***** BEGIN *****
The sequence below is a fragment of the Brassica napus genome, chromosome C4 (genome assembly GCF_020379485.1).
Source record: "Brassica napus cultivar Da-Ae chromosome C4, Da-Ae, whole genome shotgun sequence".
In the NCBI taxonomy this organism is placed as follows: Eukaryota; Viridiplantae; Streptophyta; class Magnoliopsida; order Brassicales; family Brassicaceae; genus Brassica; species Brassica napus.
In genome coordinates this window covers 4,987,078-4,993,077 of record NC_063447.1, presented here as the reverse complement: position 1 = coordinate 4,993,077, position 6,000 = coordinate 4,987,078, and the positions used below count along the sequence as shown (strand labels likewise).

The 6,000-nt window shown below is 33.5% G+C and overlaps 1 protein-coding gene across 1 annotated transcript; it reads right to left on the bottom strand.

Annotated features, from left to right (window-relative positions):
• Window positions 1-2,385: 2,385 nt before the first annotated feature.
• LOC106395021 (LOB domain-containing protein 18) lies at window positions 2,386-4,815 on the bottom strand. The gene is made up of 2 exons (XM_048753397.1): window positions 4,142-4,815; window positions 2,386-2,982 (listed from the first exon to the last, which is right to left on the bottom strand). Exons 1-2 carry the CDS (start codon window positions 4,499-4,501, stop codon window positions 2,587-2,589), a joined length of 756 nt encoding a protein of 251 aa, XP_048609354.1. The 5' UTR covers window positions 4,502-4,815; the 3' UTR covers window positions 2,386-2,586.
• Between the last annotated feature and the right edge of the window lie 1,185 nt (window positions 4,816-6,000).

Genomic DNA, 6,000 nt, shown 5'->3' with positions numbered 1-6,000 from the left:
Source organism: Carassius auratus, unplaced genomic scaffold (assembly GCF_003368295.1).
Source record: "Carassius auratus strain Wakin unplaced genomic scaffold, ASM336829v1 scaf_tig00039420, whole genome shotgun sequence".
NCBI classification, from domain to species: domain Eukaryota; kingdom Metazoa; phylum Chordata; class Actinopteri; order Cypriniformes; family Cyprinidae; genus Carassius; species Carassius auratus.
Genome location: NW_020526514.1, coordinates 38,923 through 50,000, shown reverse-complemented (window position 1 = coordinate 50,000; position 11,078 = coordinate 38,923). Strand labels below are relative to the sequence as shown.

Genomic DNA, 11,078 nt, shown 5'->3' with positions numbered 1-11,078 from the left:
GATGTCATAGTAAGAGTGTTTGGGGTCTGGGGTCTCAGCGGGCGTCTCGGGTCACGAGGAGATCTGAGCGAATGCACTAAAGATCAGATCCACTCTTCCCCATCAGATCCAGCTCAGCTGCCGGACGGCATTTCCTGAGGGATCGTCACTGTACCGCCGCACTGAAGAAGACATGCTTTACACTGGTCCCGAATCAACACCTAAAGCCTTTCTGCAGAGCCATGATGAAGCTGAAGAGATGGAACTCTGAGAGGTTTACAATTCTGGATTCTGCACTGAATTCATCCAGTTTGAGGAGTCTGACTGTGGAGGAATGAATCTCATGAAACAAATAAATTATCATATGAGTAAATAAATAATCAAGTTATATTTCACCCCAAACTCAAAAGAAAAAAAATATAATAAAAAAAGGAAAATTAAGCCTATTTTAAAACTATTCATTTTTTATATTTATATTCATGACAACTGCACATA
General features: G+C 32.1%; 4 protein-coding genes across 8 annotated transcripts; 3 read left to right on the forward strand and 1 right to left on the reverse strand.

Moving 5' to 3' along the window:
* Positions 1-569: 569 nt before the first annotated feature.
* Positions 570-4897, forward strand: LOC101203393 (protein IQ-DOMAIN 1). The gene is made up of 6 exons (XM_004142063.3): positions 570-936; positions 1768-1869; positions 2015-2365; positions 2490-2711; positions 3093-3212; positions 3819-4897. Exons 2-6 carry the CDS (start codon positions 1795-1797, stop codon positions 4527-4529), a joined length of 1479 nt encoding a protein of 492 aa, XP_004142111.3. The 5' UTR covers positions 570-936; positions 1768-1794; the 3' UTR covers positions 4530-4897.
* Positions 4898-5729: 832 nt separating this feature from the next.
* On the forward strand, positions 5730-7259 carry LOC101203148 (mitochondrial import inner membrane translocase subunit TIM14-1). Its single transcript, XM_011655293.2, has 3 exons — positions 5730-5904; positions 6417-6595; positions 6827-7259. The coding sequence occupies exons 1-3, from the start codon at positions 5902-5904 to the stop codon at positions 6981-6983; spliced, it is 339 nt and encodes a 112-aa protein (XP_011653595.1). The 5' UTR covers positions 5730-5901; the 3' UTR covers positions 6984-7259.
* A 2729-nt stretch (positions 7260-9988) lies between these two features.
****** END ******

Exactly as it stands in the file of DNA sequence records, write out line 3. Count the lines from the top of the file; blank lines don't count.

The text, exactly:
In the NCBI taxonomy this organism is placed as follows: Eukaryota; Viridiplantae; Streptophyta; class Magnoliopsida; order Brassicales; family Brassicaceae; genus Brassica; species Brassica napus.